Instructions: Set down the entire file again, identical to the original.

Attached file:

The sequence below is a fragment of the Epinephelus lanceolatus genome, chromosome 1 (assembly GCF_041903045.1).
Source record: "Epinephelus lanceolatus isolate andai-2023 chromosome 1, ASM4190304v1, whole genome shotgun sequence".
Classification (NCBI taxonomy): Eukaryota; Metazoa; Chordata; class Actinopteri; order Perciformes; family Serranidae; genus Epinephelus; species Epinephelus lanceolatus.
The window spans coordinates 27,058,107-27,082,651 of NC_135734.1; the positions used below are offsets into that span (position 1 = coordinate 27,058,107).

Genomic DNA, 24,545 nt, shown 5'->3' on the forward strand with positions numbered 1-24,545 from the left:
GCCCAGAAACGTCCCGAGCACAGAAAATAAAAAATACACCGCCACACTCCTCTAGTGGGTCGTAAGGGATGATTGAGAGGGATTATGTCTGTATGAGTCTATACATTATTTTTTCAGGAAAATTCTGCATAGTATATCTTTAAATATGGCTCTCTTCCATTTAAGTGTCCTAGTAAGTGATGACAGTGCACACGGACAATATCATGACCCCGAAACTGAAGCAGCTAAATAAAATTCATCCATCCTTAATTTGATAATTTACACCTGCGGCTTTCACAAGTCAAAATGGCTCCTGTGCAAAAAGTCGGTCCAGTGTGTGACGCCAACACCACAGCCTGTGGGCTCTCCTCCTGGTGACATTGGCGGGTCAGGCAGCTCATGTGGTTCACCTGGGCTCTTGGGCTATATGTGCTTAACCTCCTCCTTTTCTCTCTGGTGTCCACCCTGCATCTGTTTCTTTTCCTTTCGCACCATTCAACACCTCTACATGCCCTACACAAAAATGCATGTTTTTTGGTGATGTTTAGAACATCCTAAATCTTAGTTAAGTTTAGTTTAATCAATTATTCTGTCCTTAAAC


The sequence below is a fragment of the Epinephelus lanceolatus genome, chromosome 1 (assembly GCF_041903045.1).
Source record: "Epinephelus lanceolatus isolate andai-2023 chromosome 1, ASM4190304v1, whole genome shotgun sequence".
Classification (NCBI taxonomy): Eukaryota; Metazoa; Chordata; class Actinopteri; order Perciformes; family Serranidae; genus Epinephelus; species Epinephelus lanceolatus.
The window spans coordinates 27,058,107-27,082,651 of NC_135734.1; the positions used below are offsets into that span (position 1 = coordinate 27,058,107).

Genomic DNA, 24,545 nt, shown 5'->3' on the forward strand with positions numbered 1-24,545 from the left:
GCCCAGAAACGTCCCGAGCACAGAAAATAAAAAATACACCGCCACACTCCTCTAGTGGGTCGTAAGGGATGATTGAGAGGGATTATGTCTGTATGAGTCTATACATTATTTTTTCAGGAAAATTCTGCATAGTATATCTTTAAATATGGCTCTCTTCCATTTAAGTGTCCTAGTAAGTGATGACAGTGCACACGGACAATATCATGACCCCGAAACTGAAGCAGCTAAATAAAATTCATCCATCCTTAATTTGATAATTTACACCTGCGGCTTTCACAAGTCAAAATGGCTCCTGTGCAAAAAGTCGGTCCAGTGTGTGACGCCAACACCACAGCCTGTGGGCTCTCCTCCTGGTGACATTGGCGGGTCAGGCAGCTCATGTGGTTCACCTGGGCTCTTGGGCTATATGTGCTTAACCTCCTCCTTTTCTCTCTGGTGTCCACCCTGCATCTGTTTCTTTTCCTTTCGCACCATTCAACACCTCTACATGCCCTACACAAAAATGCATGTTTTTTGGTGATGTTTAGAACATCCTAAATCTTAGTTAAGTTTAGTTTAATCAATTATTCTGTCCTTAAAC